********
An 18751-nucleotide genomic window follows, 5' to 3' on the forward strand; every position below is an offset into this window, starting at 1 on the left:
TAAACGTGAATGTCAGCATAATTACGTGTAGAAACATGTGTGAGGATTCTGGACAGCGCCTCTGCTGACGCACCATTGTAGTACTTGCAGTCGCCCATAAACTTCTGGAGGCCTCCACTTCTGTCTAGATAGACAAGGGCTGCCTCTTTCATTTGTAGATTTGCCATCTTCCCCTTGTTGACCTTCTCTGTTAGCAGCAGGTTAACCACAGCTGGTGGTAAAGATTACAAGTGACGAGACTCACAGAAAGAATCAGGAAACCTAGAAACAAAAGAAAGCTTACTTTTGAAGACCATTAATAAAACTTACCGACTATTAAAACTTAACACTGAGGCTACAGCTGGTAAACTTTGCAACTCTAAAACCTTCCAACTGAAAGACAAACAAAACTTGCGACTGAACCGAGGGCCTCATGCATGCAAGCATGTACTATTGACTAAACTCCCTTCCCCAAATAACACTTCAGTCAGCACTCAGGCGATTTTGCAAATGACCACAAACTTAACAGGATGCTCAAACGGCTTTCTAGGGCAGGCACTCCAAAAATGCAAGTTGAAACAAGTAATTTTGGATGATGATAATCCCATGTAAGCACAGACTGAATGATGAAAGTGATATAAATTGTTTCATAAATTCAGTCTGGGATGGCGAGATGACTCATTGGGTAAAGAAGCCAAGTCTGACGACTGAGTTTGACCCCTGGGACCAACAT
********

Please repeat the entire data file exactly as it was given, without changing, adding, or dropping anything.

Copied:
An 18751-nucleotide genomic window follows, 5' to 3' on the forward strand; every position below is an offset into this window, starting at 1 on the left:
TAAACGTGAATGTCAGCATAATTACGTGTAGAAACATGTGTGAGGATTCTGGACAGCGCCTCTGCTGACGCACCATTGTAGTACTTGCAGTCGCCCATAAACTTCTGGAGGCCTCCACTTCTGTCTAGATAGACAAGGGCTGCCTCTTTCATTTGTAGATTTGCCATCTTCCCCTTGTTGACCTTCTCTGTTAGCAGCAGGTTAACCACAGCTGGTGGTAAAGATTACAAGTGACGAGACTCACAGAAAGAATCAGGAAACCTAGAAACAAAAGAAAGCTTACTTTTGAAGACCATTAATAAAACTTACCGACTATTAAAACTTAACACTGAGGCTACAGCTGGTAAACTTTGCAACTCTAAAACCTTCCAACTGAAAGACAAACAAAACTTGCGACTGAACCGAGGGCCTCATGCATGCAAGCATGTACTATTGACTAAACTCCCTTCCCCAAATAACACTTCAGTCAGCACTCAGGCGATTTTGCAAATGACCACAAACTTAACAGGATGCTCAAACGGCTTTCTAGGGCAGGCACTCCAAAAATGCAAGTTGAAACAAGTAATTTTGGATGATGATAATCCCATGTAAGCACAGACTGAATGATGAAAGTGATATAAATTGTTTCATAAATTCAGTCTGGGATGGCGAGATGACTCATTGGGTAAAGAAGCCAAGTCTGACGACTGAGTTTGACCCCTGGGACCAACAT